The localization was excellent. While some of the text didn't match what was being said exactly by the Japanese VAs, it was close enough and also added a bit of its own flair to the conversations. The jokes and conversations were natural. I also didn't notice a single unintentional typo which was quite an accomplishment. I was particularly impressed with the text messages. Each character had a distinctive style of typing and some of their replies and banter were eerily realistic. I like to text and tweet all the time and the responses here were pitch perfect. The peeps at Altus definitely know their social media manners...lol.
One minor gripe I had with the localization was that none of the character interactions and dialogue during battle are translated at all. So all the banter and quips are lost to anyone who can't understand Japanese. I'm not sure what prevented them from doing so but a large part of interactions are gone. Oh well.
The real gems were the Side Stories. Each character in the main cast had their own story that had a beginning, middle and end. These weren't optional sidequests like the random fetch quests with random NPCs found throughout the game. These were full on stories in of themselves. They were really well written and developed the characters really well. Not only do you learn a lot more about them but you also see how they bond and become better friends. There were some genuinely touching moments in these stories that I loved. It made these characters much more complex and interesting. Their confessions and revelations gave me major Persona vibes. It's my favorite part of the game and each objective is varied enough that I never knew how each one would progress. They also tied in some must-have gameplay perks and rewards when you finish different parts of them so they're a must play for story AND combat reasons.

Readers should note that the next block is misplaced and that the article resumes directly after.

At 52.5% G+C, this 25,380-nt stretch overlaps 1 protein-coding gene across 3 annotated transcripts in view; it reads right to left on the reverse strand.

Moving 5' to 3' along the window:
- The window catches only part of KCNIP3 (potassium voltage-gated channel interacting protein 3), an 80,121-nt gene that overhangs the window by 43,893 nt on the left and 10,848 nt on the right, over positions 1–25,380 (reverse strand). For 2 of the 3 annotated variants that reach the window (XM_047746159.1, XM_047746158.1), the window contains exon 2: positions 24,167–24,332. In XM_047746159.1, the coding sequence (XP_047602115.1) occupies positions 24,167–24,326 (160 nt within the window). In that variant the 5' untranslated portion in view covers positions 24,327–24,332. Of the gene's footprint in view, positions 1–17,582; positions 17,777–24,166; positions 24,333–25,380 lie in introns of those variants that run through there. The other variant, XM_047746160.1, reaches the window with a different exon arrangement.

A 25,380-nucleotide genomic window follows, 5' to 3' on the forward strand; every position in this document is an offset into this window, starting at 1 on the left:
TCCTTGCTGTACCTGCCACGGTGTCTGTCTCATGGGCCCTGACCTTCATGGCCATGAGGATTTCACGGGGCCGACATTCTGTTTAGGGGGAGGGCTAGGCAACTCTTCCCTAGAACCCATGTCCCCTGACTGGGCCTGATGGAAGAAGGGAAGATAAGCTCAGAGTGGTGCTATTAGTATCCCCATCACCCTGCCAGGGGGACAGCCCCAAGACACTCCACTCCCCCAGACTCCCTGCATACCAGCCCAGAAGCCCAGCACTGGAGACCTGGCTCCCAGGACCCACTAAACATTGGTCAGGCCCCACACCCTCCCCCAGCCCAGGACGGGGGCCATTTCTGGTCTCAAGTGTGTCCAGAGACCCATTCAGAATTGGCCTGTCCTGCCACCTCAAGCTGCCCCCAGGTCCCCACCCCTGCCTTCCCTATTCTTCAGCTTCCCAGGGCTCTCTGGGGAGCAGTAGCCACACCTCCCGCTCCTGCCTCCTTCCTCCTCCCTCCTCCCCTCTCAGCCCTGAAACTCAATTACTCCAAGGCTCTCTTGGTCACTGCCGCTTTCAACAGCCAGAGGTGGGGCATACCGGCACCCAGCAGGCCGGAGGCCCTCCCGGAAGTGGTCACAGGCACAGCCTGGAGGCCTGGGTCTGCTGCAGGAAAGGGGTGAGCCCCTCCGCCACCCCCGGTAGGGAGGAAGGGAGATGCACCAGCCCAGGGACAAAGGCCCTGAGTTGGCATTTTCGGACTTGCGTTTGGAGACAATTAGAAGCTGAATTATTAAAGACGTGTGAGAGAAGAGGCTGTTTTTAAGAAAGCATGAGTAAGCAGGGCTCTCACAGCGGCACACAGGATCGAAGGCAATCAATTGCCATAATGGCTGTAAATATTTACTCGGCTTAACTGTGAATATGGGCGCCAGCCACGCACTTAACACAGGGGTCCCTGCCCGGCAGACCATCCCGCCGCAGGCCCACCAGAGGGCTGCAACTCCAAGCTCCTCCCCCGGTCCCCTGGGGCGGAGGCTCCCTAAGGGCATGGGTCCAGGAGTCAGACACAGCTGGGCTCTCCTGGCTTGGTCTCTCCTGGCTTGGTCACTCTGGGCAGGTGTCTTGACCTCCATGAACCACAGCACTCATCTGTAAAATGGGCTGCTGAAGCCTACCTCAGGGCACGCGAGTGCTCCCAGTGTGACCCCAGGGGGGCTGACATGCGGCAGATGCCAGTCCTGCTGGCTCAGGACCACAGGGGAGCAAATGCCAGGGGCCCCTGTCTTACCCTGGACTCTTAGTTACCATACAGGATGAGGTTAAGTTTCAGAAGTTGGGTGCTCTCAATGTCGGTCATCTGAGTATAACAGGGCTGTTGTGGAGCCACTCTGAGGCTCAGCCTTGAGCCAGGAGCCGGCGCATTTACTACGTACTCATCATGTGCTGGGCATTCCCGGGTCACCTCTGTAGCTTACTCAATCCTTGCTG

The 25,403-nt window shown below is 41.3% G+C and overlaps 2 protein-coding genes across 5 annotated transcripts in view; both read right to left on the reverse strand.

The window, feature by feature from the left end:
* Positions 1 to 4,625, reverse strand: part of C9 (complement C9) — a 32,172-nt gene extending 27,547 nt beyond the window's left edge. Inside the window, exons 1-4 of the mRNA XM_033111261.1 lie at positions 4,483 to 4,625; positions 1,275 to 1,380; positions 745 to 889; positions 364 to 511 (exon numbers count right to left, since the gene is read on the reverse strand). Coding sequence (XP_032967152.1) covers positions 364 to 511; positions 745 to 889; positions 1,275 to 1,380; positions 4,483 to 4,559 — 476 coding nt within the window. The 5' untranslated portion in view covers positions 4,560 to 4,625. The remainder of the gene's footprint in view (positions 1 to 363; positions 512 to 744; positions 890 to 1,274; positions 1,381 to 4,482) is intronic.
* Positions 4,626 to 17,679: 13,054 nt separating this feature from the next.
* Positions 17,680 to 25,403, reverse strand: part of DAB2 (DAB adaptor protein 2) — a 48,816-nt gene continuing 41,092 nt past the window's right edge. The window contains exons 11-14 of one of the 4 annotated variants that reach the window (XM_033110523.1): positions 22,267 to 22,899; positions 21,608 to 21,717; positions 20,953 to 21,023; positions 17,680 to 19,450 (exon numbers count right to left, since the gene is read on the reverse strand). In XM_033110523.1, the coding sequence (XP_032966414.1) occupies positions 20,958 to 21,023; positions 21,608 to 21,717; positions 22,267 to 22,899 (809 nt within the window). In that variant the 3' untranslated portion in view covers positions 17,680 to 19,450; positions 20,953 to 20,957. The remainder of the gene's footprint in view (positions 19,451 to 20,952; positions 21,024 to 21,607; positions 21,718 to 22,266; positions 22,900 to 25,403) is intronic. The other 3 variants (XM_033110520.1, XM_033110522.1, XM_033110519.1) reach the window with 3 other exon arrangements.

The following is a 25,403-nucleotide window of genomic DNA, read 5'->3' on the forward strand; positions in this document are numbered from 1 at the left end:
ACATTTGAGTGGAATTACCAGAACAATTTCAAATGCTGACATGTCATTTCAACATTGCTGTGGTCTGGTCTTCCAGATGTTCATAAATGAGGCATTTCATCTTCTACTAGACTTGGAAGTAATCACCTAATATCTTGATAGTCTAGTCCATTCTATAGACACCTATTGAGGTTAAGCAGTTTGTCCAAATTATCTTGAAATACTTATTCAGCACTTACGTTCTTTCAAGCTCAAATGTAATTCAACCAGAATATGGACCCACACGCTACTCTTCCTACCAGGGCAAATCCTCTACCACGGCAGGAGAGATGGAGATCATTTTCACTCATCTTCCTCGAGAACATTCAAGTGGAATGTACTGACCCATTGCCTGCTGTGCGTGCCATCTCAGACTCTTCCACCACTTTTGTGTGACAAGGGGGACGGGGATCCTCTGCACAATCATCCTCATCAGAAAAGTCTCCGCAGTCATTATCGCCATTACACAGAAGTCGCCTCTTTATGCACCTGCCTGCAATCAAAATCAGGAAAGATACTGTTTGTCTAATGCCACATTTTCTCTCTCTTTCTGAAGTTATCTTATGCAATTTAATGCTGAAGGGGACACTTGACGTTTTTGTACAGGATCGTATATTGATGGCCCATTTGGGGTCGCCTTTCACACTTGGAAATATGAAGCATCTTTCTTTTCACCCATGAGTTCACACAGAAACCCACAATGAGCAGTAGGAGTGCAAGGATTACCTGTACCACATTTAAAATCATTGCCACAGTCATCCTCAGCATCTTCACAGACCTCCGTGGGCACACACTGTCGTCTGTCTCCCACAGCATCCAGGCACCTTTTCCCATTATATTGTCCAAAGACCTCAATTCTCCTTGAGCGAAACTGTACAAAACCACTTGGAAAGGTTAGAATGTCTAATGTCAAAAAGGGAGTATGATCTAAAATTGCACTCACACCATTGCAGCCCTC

The art direction for this game is fantastic. There are very vibrant colors everywhere and the look and feel is very nice and inviting. All the characters are very well designed and look super clean. Even NPCs you barely see that often have a unique and distinct design. The main cast are all attractive and good looking although since they're performers, that shouldn't be a surprise. I liked the majority of their different outfits as well. I really liked how the 2D concept art transitioned to 3D. I found myself taking a ton of screenshots constantly. The Mirages in your party as well as the various enemies also look fantastic. Some of the redesigns for the Fire Emblem characters as Mirage looked particularly fanastic. The special attacks in particular also looked awesome. While it's not a technical marvel (some stiff animations in cutscenes, aliasing and slowdown occasionally), it's a very nice looking game overall. I also loved the idea of making the NPC crowds you can't interact with as just randomly colored people. It's quite stylish.